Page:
Among my many "academic" interests, I've recently added management and leadership to the roster. Throughout my involvement in education reform thus far, I've been searching for key levers that impact education policy and practice and I've discovered that like many social services and industries, the field of education is deeply impacted by many ineffective managers who are responsible for delivering and improving educational services.
I've met some amazing managers and some really crappy ones and what I'm learning, as other writers/researches have indicated, is that often times people don't leave jobs or organizations, they leave managers. The crappy managers I've met don't know how to communicate effectively; they don't see people and performance as separate (more to come on this issue); they don't own their role in mistakes that come up; they increase the aversion to risk for their teammates often restricting projects and people from reaching their fullest potential; they are inauthentic and rely heavily on the power they assume because of their title in driving their decisions rather than building genuine relationships which include investing others in a shared vision. Most importantly though, shitty managers give birth to future generations of shitty managers.
It's a direct challenge to the "do as I say not as I do" mentality that ineffective leaders espouse. Employees often learn how to manage and lead as a result of the management styles to which they've been exposed, adopting what they believe are the necessary behaviors and mindsets they've seen associated with the title "boss." Nothing breeds ineffectiveness on a team more than a bad manager and if we want to drastically revamp the way shitty managers continue to survive in our industries each year and interrupt the process by which they recruit new members to their tribe, we have to do a few things.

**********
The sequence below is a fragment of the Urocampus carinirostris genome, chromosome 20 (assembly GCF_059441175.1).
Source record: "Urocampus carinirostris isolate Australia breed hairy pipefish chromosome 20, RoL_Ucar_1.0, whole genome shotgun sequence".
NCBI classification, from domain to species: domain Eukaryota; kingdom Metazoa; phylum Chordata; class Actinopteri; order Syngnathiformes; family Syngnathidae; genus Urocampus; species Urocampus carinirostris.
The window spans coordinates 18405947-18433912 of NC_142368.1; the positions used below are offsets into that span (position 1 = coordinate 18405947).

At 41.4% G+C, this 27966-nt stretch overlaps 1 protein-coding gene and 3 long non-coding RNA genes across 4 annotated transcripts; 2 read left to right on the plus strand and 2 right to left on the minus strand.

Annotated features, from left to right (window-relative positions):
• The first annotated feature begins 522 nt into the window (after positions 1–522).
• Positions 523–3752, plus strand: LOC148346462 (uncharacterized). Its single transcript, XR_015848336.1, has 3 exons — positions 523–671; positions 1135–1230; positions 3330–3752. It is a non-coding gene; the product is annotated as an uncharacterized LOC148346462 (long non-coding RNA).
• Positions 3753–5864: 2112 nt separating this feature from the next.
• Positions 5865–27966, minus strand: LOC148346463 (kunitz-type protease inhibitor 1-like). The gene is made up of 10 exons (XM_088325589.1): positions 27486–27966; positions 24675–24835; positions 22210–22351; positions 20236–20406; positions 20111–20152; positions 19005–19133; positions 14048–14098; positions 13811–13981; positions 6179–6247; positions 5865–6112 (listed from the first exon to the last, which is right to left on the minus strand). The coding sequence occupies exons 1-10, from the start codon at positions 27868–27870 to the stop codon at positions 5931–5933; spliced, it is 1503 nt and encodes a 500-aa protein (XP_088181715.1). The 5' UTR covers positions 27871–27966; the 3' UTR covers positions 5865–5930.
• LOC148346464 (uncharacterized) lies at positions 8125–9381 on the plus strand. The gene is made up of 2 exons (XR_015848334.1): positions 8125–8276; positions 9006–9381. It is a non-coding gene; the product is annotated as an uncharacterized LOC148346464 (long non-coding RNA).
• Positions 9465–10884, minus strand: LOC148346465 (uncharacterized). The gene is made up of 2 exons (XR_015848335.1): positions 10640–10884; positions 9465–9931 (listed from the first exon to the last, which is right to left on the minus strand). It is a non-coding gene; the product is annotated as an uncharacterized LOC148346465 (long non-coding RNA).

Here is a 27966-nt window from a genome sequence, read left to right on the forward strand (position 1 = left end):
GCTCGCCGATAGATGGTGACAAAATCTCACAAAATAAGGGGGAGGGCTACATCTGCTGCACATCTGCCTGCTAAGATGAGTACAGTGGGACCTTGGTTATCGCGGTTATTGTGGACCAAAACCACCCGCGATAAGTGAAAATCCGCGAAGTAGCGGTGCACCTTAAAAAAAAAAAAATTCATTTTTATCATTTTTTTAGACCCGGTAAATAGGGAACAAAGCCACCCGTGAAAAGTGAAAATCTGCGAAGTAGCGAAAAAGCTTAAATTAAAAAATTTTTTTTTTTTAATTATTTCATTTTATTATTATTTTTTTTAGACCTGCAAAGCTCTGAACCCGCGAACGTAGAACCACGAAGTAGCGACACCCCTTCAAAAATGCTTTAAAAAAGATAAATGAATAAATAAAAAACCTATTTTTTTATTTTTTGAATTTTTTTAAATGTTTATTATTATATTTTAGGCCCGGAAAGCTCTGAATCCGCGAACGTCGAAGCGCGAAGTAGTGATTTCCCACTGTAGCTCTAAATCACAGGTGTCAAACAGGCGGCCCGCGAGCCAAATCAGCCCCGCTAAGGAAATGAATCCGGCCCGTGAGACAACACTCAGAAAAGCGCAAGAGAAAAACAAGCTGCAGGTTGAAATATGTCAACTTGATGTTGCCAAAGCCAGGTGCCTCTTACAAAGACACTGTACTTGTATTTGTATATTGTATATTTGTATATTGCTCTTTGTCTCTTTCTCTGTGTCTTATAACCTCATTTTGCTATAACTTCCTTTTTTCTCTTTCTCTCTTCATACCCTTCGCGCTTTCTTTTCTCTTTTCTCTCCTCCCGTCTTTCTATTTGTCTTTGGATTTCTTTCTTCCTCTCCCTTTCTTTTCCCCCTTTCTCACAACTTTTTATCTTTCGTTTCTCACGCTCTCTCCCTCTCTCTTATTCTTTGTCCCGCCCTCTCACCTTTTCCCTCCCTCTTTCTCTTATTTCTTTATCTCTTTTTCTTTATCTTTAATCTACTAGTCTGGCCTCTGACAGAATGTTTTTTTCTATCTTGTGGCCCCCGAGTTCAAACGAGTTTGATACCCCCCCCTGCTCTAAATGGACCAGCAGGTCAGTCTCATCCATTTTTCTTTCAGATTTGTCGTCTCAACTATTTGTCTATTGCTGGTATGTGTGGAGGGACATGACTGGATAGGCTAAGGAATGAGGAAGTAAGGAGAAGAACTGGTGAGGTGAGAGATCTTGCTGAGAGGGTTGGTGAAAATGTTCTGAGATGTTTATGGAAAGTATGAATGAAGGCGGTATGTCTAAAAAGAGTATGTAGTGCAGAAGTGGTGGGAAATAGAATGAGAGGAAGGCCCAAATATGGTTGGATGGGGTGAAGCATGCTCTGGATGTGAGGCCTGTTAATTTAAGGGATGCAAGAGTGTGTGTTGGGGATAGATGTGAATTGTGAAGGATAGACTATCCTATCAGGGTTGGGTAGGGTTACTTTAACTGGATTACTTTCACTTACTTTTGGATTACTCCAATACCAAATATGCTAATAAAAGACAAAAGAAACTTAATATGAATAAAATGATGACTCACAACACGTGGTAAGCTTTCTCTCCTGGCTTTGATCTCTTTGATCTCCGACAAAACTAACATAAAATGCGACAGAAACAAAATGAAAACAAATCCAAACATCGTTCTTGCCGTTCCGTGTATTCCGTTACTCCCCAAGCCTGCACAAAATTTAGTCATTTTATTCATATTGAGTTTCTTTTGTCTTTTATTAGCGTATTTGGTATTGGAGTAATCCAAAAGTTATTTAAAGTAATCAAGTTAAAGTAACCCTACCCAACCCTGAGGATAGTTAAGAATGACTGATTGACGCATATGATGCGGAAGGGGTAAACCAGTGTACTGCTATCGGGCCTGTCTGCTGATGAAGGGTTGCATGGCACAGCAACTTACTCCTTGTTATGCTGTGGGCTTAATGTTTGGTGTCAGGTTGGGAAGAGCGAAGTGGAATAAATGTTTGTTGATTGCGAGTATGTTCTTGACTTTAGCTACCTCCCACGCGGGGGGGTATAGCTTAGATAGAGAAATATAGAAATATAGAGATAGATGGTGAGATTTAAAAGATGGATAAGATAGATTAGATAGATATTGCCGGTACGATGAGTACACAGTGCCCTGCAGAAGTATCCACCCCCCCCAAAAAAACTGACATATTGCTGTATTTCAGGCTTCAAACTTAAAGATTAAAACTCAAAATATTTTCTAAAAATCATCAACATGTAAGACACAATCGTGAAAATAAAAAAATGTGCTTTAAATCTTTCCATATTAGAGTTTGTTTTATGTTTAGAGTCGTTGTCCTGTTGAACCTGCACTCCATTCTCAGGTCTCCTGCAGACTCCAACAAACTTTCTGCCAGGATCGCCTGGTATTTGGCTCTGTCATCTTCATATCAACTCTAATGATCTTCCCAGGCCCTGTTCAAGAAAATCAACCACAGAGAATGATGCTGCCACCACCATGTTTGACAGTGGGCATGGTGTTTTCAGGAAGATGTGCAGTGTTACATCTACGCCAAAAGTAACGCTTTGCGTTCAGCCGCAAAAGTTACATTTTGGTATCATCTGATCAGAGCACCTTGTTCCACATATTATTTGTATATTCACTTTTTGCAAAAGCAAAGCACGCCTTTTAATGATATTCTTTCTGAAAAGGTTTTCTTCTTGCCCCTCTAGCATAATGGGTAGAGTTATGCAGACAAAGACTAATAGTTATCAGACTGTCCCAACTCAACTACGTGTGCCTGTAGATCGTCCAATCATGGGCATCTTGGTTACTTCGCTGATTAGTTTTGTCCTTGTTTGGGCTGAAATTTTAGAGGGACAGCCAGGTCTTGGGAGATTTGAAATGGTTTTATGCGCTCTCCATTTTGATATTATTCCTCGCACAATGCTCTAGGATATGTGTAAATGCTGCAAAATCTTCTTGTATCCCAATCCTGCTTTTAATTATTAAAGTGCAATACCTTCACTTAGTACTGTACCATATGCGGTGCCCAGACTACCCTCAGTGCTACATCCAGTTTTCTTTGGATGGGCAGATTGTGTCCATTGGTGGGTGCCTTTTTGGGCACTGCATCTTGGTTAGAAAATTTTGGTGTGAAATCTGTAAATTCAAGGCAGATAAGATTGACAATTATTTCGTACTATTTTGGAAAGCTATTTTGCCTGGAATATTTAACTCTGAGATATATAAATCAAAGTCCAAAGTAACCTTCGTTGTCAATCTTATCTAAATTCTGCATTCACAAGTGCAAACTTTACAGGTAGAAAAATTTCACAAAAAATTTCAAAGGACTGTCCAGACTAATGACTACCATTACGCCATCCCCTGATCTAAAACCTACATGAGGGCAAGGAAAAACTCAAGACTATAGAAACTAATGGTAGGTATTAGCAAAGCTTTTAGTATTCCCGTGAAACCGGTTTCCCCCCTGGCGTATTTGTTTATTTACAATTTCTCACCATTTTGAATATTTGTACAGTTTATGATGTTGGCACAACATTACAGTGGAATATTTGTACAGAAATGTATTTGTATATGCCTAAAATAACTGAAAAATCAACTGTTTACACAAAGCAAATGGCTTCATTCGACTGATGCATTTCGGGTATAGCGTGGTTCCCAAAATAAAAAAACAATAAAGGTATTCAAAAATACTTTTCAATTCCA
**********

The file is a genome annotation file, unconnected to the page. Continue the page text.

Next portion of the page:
- Senior leaders (who are hopefully effective managers, but we know this isn't always true) as well as employees need to create very clear expectations for what effective managers do differently. We need to communicate the vital skills and mindsets that managers must have and ensure that managers internalize them.
- Call ineffective managers out. Easier said than done, I know. Some ineffective managers are ineffective because they don't reflect on their own performance and they don't like criticism or feedback, but if we don't tell them they suck, how are they supposed to know?
- Find the great ones! There are highly effective managers out there in our industries who go unrecognized. Their teams are happy and they are consistently finding ways to grow and cultivate other leaders. Their teams are highly productive and inspired and they primarily manager people who feel personally and professionally invested in staying around and seldom spend time searching for other opportunities.
- Stop making assumptions about what past experience actually means. We typically hire managers who have previous managerial experience. Why? Because the more experience they have as a manager the less time and effort we have to spend training them to be effective managers. This notion however is a major problem. First of all if every manager is required to have managerial experience, we are excluding a whole new generation of employees who we can actually train and cultivate, shaping their managerial practices to meet the needs of our companies and organizations. In addition, it is wrong for us to assume that prior managerial experience consistently translates into high levels of productivity and the excellence our people deserve. Our managers, regardless of whether or not they have zero or ten years of "managerial experience," need to be trained, supported, evaluated and grown. Understanding this responsibility rests with real leadership.
- In with the good, out with the bad! We need to critically evaluate how we hire managers. Are we focused on the right questions? Do we spend enough time thinking critically about how a potential manager will fit our teams and impact the professional and personal growth of the talent they'll manage? Are we consistently evaluating the performance of the team and helping our managers reflect on what they are doing really well and what are their key areas of growth? Are we listening to their team? Few people know and understand the performance of a manager better than the people they manage. And when we see patterns of behavior that will ultimately breed ineffectiveness, are we as leaders making the tough decisions about whether our current managers need to be in their roles? It isn't easy, but standing by as you watch a team flounder under ineffective management is probably worse.
Quite frankly, shitty managers breed ineffectiveness because leaders and employees allow them to. If we want to cut off the cycle, it's time to speak up and stop letting our talent walk out because we didn't have the guts to be honest with ourselves and those we expect to manage our people and services.